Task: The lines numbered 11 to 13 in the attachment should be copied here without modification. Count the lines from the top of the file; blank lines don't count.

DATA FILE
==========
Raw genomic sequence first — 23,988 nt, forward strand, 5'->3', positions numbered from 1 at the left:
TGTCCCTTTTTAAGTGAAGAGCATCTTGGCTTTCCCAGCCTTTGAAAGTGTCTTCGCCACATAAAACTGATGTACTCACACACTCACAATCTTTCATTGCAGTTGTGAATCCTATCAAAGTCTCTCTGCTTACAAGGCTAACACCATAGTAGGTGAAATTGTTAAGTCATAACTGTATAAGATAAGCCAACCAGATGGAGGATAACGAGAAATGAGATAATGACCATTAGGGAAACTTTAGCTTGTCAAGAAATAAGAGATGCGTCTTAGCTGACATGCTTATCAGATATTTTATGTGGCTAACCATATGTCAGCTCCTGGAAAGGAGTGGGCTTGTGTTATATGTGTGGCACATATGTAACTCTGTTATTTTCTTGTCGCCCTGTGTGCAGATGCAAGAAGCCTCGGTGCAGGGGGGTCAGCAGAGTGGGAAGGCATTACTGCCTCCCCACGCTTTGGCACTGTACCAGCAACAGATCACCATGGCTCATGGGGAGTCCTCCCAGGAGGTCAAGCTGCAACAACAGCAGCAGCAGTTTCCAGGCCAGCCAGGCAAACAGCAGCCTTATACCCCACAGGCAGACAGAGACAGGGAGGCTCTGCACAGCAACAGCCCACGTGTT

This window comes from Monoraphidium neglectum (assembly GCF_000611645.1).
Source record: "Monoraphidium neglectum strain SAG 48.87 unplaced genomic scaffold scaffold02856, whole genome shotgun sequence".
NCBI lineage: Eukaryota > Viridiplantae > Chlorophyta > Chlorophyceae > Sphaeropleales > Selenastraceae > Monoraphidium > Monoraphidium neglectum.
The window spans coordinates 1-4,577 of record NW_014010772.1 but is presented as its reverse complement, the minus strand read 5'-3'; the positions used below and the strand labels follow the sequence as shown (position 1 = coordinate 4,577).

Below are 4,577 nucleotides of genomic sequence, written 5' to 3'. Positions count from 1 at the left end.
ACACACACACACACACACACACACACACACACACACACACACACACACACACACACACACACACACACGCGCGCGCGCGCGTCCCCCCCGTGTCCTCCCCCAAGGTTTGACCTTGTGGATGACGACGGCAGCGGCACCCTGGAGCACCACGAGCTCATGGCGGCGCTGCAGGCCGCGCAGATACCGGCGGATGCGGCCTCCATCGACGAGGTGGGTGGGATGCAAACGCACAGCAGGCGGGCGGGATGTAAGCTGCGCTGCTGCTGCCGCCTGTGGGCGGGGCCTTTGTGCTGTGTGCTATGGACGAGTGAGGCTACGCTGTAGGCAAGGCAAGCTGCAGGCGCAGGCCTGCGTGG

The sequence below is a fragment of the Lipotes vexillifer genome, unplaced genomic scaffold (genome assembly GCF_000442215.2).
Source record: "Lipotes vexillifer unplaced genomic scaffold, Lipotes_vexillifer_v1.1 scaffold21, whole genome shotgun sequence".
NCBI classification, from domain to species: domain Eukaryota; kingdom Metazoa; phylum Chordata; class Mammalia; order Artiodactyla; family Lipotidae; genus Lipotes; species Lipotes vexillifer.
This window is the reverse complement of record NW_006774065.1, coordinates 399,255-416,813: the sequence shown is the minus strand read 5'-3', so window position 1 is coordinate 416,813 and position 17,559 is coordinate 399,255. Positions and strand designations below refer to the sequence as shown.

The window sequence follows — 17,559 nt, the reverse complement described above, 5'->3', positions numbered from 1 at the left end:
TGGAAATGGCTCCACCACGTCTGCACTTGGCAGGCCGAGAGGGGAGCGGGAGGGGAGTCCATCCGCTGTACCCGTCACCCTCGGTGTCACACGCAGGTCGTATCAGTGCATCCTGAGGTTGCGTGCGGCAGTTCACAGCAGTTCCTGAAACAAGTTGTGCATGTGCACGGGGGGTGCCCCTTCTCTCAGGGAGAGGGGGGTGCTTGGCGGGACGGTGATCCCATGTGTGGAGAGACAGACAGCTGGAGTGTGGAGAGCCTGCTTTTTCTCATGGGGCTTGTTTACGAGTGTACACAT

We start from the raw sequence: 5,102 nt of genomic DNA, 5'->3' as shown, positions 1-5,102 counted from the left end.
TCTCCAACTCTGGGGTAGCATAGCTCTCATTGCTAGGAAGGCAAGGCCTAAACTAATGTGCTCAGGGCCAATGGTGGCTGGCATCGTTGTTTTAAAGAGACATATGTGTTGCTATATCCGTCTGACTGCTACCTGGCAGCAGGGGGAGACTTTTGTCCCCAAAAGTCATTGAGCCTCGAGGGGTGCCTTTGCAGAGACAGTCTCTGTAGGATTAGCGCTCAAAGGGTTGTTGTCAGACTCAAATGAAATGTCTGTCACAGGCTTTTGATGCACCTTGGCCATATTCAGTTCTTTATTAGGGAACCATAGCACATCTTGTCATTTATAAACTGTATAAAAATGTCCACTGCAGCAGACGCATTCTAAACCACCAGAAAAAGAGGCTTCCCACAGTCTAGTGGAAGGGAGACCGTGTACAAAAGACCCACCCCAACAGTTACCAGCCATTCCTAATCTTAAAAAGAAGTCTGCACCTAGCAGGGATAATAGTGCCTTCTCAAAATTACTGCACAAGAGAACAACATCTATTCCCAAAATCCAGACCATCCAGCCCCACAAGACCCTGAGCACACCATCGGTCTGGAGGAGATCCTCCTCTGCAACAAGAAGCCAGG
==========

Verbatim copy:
NCBI classification, from domain to species: domain Eukaryota; kingdom Metazoa; phylum Chordata; class Mammalia; order Artiodactyla; family Lipotidae; genus Lipotes; species Lipotes vexillifer.
This window is the reverse complement of record NW_006774065.1, coordinates 399,255-416,813: the sequence shown is the minus strand read 5'-3', so window position 1 is coordinate 416,813 and position 17,559 is coordinate 399,255. Positions and strand designations below refer to the sequence as shown.

The window sequence follows — 17,559 nt, the reverse complement described above, 5'->3', positions numbered from 1 at the left end: